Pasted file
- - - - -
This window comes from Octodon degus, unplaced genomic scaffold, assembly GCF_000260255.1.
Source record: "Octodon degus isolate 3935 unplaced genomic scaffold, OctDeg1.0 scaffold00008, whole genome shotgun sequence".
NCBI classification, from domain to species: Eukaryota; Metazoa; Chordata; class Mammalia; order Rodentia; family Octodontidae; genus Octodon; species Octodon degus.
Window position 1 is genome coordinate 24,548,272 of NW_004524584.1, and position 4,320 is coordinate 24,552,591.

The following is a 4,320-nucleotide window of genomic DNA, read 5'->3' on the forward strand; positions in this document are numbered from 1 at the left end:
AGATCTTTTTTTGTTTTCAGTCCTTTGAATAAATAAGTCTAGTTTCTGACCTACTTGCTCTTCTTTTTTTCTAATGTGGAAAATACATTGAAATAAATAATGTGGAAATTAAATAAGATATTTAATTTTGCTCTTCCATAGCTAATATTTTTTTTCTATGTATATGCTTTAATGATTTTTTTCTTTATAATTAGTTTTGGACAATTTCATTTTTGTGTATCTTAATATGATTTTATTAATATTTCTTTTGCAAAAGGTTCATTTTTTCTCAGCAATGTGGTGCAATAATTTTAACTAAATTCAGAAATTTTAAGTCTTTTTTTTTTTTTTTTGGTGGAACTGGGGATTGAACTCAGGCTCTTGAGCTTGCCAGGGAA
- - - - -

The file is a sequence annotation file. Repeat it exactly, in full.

This window comes from Octodon degus, unplaced genomic scaffold, assembly GCF_000260255.1.
Source record: "Octodon degus isolate 3935 unplaced genomic scaffold, OctDeg1.0 scaffold00008, whole genome shotgun sequence".
NCBI classification, from domain to species: Eukaryota; Metazoa; Chordata; class Mammalia; order Rodentia; family Octodontidae; genus Octodon; species Octodon degus.
Window position 1 is genome coordinate 24,548,272 of NW_004524584.1, and position 4,320 is coordinate 24,552,591.

The following is a 4,320-nucleotide window of genomic DNA, read 5'->3' on the forward strand; positions in this document are numbered from 1 at the left end:
AGATCTTTTTTTGTTTTCAGTCCTTTGAATAAATAAGTCTAGTTTCTGACCTACTTGCTCTTCTTTTTTTCTAATGTGGAAAATACATTGAAATAAATAATGTGGAAATTAAATAAGATATTTAATTTTGCTCTTCCATAGCTAATATTTTTTTTCTATGTATATGCTTTAATGATTTTTTTCTTTATAATTAGTTTTGGACAATTTCATTTTTGTGTATCTTAATATGATTTTATTAATATTTCTTTTGCAAAAGGTTCATTTTTTCTCAGCAATGTGGTGCAATAATTTTAACTAAATTCAGAAATTTTAAGTCTTTTTTTTTTTTTTTTGGTGGAACTGGGGATTGAACTCAGGCTCTTGAGCTTGCCAGGGAA